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10 Ways To Motivate Students

07/10/15

Learning how to motivate your students is one of the most important aspects of being a teacher. Amy has put together 10 ways to help you cultivate a thriving learning environment.

It can be hard to ensure that students are focused and motivated to learn in the current educational climate of the UK. The key to motivating your students is making sure that learning is fun. Here are 10 ways to motivate your students.

1. Pass the parcel

Pass the parcel is an exciting aspect of what is referred to as 'WOW' teaching. Implement the strategies, and your kids won't be able to wait to get through your door!

Buy a cheap prize or a selection of cheap prizes and wrap them and layer them in a parcel.  Students have to answer a subject-related question each time the music stops and they take a layer off. When it gets to the big prize in the middle, it's a particularly difficult question, and students may be out to help each other.

2. Keyword Bingo

Keyword Bingo is an exciting and fun starter to get the students really excited for your lesson. Give out a bingo card with six or nine squares in those squares, students write key words to do with that particular topic. As you read out your list of keywords, the students cross them off until the person with all of the keywords crossed off stand up and shouts Bingo!

To enhance subject knowledge, make it so that the winner can only achieve the prize if they can explain what all of the keywords mean.

3. Track improvements

Students need to feel like they are progressing and improving. It is important to set short-term and achievable goals to enhance their confidence. This could be done with a progress platter in the back of the book. Or, it could be done with a will chart and stickers. Whichever way you treat shoes to track their improvement, you will find this highly motivating for your students.

4. Praise, praise, praise!

It's all too easy to focus on the negative when we are operating in a highly stressful classroom environment. However, you will find that focusing on the positive, rather than the negative will be much more motivating for students. So make the most of merits, credits or the system that your school has in place for rewards. You may even find the students getting competitive!

5. Give them responsibilities

Students feel more motivated to learn when they are in control of their classroom environment. Assigning appropriate jobs to certain students can make them feel involved end motivated their learning. This could be a simple job like giving out equipment, or a more challenging job, such as a press officer or plenary person.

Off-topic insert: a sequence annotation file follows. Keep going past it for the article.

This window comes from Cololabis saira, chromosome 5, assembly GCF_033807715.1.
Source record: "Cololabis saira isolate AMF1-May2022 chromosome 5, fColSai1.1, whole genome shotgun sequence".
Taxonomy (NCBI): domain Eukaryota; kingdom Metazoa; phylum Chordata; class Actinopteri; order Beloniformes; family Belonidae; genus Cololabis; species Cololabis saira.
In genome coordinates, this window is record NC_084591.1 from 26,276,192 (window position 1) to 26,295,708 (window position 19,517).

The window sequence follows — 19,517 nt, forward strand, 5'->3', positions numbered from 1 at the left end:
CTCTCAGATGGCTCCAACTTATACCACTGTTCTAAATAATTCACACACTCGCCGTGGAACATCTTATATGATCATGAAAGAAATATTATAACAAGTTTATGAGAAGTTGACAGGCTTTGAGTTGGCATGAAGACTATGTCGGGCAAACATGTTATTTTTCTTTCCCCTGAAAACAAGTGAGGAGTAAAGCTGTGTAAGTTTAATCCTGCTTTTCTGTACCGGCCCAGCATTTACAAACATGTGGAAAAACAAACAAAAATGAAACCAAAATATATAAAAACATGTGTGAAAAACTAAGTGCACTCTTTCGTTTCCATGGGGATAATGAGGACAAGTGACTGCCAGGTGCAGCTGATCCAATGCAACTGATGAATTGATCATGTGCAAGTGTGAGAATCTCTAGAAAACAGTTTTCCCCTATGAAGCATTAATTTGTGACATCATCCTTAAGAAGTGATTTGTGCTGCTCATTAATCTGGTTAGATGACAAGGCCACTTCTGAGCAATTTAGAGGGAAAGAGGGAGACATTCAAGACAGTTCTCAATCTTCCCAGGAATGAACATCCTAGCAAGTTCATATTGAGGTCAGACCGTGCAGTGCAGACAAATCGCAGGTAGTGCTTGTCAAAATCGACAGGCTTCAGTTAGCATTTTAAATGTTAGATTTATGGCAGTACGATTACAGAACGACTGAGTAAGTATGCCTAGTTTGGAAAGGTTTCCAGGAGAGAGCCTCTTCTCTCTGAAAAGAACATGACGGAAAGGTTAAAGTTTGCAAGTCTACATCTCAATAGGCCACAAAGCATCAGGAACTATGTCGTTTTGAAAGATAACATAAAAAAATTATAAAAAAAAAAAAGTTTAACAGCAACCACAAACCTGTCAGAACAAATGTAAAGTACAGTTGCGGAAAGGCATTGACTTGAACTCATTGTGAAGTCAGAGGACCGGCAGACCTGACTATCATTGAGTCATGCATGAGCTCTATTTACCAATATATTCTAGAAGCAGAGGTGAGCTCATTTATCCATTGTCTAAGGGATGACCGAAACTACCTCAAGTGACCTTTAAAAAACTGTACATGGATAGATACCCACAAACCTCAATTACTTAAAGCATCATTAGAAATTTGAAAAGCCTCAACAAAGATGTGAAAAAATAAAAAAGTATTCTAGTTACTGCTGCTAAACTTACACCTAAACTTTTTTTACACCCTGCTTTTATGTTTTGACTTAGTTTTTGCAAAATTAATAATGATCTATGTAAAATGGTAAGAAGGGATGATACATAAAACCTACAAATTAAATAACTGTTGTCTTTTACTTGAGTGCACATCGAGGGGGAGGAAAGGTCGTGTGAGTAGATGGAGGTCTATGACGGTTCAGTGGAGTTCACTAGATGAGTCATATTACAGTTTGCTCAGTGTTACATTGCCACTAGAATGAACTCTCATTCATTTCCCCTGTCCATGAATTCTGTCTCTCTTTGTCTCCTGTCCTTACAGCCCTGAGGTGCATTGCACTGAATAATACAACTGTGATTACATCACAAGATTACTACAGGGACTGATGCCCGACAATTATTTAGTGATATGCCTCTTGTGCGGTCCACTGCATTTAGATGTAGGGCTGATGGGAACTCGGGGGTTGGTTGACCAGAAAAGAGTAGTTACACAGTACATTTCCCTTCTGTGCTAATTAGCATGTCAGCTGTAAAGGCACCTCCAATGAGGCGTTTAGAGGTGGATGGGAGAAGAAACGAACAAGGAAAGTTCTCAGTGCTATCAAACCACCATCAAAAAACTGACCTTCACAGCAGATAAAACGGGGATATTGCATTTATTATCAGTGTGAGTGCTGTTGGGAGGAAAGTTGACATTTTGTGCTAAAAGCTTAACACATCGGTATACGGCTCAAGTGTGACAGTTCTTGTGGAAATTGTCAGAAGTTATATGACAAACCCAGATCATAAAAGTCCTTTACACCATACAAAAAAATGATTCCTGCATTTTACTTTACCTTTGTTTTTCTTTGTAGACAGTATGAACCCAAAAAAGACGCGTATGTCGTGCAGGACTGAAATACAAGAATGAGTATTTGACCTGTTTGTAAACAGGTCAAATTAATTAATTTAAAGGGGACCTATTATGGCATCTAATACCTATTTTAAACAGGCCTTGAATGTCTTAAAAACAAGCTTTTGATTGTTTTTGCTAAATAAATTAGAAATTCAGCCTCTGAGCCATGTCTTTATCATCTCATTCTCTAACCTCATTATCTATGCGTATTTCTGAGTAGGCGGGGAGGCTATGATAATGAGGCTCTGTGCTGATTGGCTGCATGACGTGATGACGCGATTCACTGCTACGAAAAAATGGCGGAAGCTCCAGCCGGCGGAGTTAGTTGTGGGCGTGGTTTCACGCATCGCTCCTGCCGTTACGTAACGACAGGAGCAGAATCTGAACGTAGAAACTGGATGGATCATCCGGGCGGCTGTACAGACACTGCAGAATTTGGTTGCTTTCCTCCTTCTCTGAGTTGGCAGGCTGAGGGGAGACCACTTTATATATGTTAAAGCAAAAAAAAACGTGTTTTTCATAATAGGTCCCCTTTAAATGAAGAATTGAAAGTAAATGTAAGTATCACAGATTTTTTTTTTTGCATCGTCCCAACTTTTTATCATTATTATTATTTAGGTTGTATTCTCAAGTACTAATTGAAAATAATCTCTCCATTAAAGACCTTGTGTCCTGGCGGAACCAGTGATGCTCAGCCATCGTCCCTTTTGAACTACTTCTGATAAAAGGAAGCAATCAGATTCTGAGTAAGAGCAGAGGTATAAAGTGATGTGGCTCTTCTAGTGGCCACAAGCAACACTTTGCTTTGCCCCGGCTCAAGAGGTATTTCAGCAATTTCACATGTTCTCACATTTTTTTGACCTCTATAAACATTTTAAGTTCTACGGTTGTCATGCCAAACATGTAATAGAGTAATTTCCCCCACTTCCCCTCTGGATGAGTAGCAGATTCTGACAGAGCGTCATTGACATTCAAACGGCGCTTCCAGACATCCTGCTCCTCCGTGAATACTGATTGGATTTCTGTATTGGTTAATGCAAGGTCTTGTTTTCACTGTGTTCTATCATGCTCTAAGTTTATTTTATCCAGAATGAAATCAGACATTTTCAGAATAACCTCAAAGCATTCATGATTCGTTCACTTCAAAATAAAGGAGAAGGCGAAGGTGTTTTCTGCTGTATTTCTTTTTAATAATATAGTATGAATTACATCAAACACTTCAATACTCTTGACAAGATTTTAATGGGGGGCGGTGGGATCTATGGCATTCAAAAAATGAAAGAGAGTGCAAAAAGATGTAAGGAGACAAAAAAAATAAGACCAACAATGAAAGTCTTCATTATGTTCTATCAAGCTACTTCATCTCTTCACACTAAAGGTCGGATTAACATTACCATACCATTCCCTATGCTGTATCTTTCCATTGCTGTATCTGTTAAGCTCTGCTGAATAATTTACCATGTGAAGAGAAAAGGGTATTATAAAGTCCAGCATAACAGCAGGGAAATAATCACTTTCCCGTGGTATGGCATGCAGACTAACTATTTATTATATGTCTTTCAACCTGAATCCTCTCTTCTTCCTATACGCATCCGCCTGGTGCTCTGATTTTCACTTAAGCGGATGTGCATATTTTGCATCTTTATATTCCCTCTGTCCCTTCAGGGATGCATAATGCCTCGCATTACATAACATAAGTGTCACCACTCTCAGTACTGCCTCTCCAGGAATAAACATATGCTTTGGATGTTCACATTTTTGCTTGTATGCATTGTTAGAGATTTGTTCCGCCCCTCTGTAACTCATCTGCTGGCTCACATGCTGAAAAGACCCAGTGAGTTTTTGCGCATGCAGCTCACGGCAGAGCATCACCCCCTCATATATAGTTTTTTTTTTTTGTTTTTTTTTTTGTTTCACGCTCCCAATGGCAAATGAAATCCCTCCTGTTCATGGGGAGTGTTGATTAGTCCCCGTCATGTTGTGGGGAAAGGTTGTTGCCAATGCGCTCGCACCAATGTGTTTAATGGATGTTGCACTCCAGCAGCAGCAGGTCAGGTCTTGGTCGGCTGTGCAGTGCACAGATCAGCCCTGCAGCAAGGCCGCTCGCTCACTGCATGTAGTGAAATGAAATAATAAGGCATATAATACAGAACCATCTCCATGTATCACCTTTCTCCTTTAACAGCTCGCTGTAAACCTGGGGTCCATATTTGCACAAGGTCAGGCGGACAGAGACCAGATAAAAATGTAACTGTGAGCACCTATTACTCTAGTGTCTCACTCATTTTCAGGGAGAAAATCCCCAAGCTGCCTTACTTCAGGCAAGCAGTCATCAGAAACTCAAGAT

6. Exciting trips

Students love to go on field trips. This could be to the coast, a theatre or even just a local park. Find out where there are museum exhibitions relating to your subject and call to see if they get a group or educational discount. The students will love it! It also gives you as the teacher the chance to interact on a different level and see them in a different environment.

7. Create an amazing learning environment

The classroom sets the scene for your lessons, so make it an exciting one. Create models with your students and display them. Hang mobiles from the ceiling and cover the walls with their work. If you want to give them responsibility for this, they can contribute one lunch time.

8. Take them outside!

There are plenty of fun activities you can do outside with your students, even the older ones like it. Throw a ball around the circle, asking and answering subject knowledge questions. Or you could try a keywords running race where you have a flip chart and marker pen for each team and they have to do a relay adding to the keywords as they go. At the end, check the spellings and discuss their meaning.

9. Cater for kinaesthetic and audio learners

Not everyone learns visually or academically, so plan lessons that include kinaesthetic learning and audio learning for these types of learners. I had a great lesson once where we did ‘Kung Fu’ plate tectonics! Audios are great in history, English and Religious Studies. We also set an exciting ‘Minecraft Mosque’ homework once in Religious Studies. It was so popular that other schools in the area were asking for it!

10. Run after school clubs

By running an extra-curricular club with your students, you can have fun and learn with them in a different way. It will create trust in you and your classroom. Once they feel safe and secure their motivation levels will go through the roof!

I had a fantastic strategy board games club that I ran with year 7. We played game with a humanities theme, including Dominion and Pandemic. As a consequence, the popularity of my subject dramatically increased, as did the club membership!

We hope that you have found these 10 tips motivating! Share your feedback with us on Twitter and Facebook.

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